9.1. Introduction

Honey bee (genus Apis) nest architecture can be easily utilized for visual studies of eusocial insect behaviour. Nests are primarily comprised of flat combs of uniformly sized and shaped hexagonal cells laid out on a vertical plane (Fig. 19). Combs can be constructed to utilize cavities of a variety of sizes and shapes. The uniformity of honey bee combs and flexibility of bees to accept a variety of cavity shapes allowed agricultural researchers to develop hives with removable, uniformly sized "frames" of comb. The hive designed by Langstroth in the 19th century is still utilized today, worldwide (Graham et al., 1992). The observation hive is a valuable tool for investigating the behaviour and life history of bees inside the nest. Rösch began using this type of hive to study honey bee lifespan and behaviour in the 1920s (Rösch, 1925, 1927, 1930) and the design has changed little over the last century (von Frisch, 1950; Lindauer, 1952; Seeley, 1982; Calderone and Page, 1991; Seeley and Kolmes, 1991; Wang et al., 2010). The topics that observation hives can be used to investigate are extensive (e.g. dance language, food transfer between nest mates, disease response, thermoregulation, temporal polyethism). This tool takes advantage of the natural flat quality of honey bee comb. The hive is constructed so that all comb surfaces can be observed. To facilitate this, combs are stacked with only the edges, and not the comb surfaces (as would be found in commercial or natural hives; Winston, 1987), facing each other. Additionally, the hive walls facing the combs are constructed of clear glass, Plexiglas®, or plastic (Fig. 20). Honey bees are behaviourally flexible and will readily accept this atypical colony shape as long as the queen has space to lay eggs, the workers can forage, and the hive is kept warm. Individual bees can be tagged using paint, or coloured-numbered plastic discs and placed in the hive (see section 2.3.; Fig. 1). The visibility of all surfaces allows researchers to categorize the behaviour of individually marked bees using a behavioural catalogue (Table 5; Seeley, 1982, 1995; Winston and Punnett, 1982; Kolmes, 1985; Robinson, 1987; Calderone and Page, 1991, 1996; Seeley and Kolmes, 1991). Observations can be conducted by following a single tagged bee over an extended period of time, or conducting daily behavioural surveys of many tagged workers to study group behaviour. Another advantage of observation hives is the ability to manipulate environmental conditions such as temperature and food storage (Riessberger and Crailsheim, 1997; Crailsheim et al., 1999b). The remainder of this section will detail the setup and use of an observation hive for a study of temporal polyethism (change in task performance in the hive over time). This is one of the most commonly studied topics that employs an observation hive setup. However, the general setup described below could be used for many topics with slight modification.

Fig. 19. Newly built honey bee comb cells with thorax-tagged bee inspecting a cell (no abdomen paint mark). Note the uniform size and shape of the cells. Photo: A. J. Siegel

1293PN revised Fig 19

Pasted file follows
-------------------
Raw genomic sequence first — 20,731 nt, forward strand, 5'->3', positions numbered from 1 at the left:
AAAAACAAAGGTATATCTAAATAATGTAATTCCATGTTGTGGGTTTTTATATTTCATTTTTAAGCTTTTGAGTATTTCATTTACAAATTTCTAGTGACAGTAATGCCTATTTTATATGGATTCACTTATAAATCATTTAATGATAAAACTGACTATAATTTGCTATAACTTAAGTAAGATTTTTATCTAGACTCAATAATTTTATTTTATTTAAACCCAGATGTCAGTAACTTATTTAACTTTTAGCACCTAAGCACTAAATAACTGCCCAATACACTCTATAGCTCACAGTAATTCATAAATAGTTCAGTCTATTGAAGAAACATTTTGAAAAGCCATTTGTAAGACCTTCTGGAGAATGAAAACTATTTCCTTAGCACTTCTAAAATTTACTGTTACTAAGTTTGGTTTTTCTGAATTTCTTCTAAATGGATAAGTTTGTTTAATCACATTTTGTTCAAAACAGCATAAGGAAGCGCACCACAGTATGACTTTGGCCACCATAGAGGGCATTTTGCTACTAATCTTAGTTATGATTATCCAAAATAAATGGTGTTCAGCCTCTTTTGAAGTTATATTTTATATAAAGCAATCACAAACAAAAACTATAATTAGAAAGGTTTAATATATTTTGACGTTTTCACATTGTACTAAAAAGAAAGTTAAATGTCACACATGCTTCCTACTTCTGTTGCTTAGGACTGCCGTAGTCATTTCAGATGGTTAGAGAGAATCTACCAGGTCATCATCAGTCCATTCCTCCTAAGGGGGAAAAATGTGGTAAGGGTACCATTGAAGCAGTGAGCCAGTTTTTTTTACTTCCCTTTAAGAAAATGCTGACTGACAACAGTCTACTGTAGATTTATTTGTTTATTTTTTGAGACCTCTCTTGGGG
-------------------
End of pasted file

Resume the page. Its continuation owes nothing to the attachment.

Fig. 20A. A two-frame observation hive from the Starks Laboratory at Tufts University. B. A four-frame observation hive from the Page Laboratory at Arizona State University. Photos: A J Siegel

1293PN revised Fig 20


Table 5.
Honey bee worker behavioural catalogue.

Task

Description

cell cleaning

removing debris from used brood cells (cocoons, larvae excretion), cleaning cell walls. Takes place in a cell not currently being used

general nest sanitation

removing debris from nest (mouldy pollen, old cappings, dead brood, and dead adults)

brood care

feeding larvae (head in brood cell >1.3 min), attending queen

construction

smoothing wooden hive parts with mandibles and manipulating wax and propolis in cracks and corners of the hive

fanning wings

flapping wings while standing in hive/at entrance

food care

insertion of head into a cell containing nectar, receiving nectar-on bridge

grooming a nestmate

running nest mate body parts through mandibles

grooming self

running own body parts through mandibles

inspecting a cell

momentary insertion of the anterior portion of the head into an empty cell

nest care

manipulating wax of cells (not cappings), building new empty cells

patrolling

walking around nest

standing and chaining

standing stationary or hanging while stationary on nestmates

brood cap manipulation

trimming or smoothing wax cappings on brood cells and capping brood with wax

honey cap manipulation

trimming or smoothing wax cappings on cells of honey and capping honey with wax

trophallaxis

nestmate exchange of food (not near entrance), receiver thrusts tongue at donators mouthpart, donator opens mouthparts pushes tongue forward, and regurgitates a drop which is lapped up

vibrating

fast rhythmic body vibrations (non-dance)

head in pollen

insertion of head into a cell containing pollen

inspecting brood

head in brood cell, < 1.3 min

dancing

dancing without/with pollen

washboarding/ plaining

standing and rocking back and forth with mouthparts open

attending

dance

dance attendance without/with pollen

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